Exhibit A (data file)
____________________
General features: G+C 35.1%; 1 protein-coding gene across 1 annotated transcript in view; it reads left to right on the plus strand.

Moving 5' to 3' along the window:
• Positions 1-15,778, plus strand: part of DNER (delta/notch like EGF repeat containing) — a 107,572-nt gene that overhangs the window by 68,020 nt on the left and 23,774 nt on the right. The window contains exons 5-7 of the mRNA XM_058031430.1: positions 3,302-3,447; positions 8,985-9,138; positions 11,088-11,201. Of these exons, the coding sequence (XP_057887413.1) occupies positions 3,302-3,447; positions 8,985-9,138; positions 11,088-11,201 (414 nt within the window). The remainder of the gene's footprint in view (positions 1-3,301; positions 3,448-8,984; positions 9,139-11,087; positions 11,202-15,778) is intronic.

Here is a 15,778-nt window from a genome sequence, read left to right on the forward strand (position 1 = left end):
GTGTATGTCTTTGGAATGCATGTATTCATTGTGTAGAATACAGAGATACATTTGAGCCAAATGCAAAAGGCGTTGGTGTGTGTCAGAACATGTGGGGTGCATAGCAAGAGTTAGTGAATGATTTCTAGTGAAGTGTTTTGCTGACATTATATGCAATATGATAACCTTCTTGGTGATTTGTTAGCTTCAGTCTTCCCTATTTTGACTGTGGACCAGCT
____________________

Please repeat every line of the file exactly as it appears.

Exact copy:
General features: G+C 35.1%; 1 protein-coding gene across 1 annotated transcript in view; it reads left to right on the plus strand.

Moving 5' to 3' along the window:
• Positions 1-15,778, plus strand: part of DNER (delta/notch like EGF repeat containing) — a 107,572-nt gene that overhangs the window by 68,020 nt on the left and 23,774 nt on the right. The window contains exons 5-7 of the mRNA XM_058031430.1: positions 3,302-3,447; positions 8,985-9,138; positions 11,088-11,201. Of these exons, the coding sequence (XP_057887413.1) occupies positions 3,302-3,447; positions 8,985-9,138; positions 11,088-11,201 (414 nt within the window). The remainder of the gene's footprint in view (positions 1-3,301; positions 3,448-8,984; positions 9,139-11,087; positions 11,202-15,778) is intronic.

Here is a 15,778-nt window from a genome sequence, read left to right on the forward strand (position 1 = left end):
GTGTATGTCTTTGGAATGCATGTATTCATTGTGTAGAATACAGAGATACATTTGAGCCAAATGCAAAAGGCGTTGGTGTGTGTCAGAACATGTGGGGTGCATAGCAAGAGTTAGTGAATGATTTCTAGTGAAGTGTTTTGCTGACATTATATGCAATATGATAACCTTCTTGGTGATTTGTTAGCTTCAGTCTTCCCTATTTTGACTGTGGACCAGCT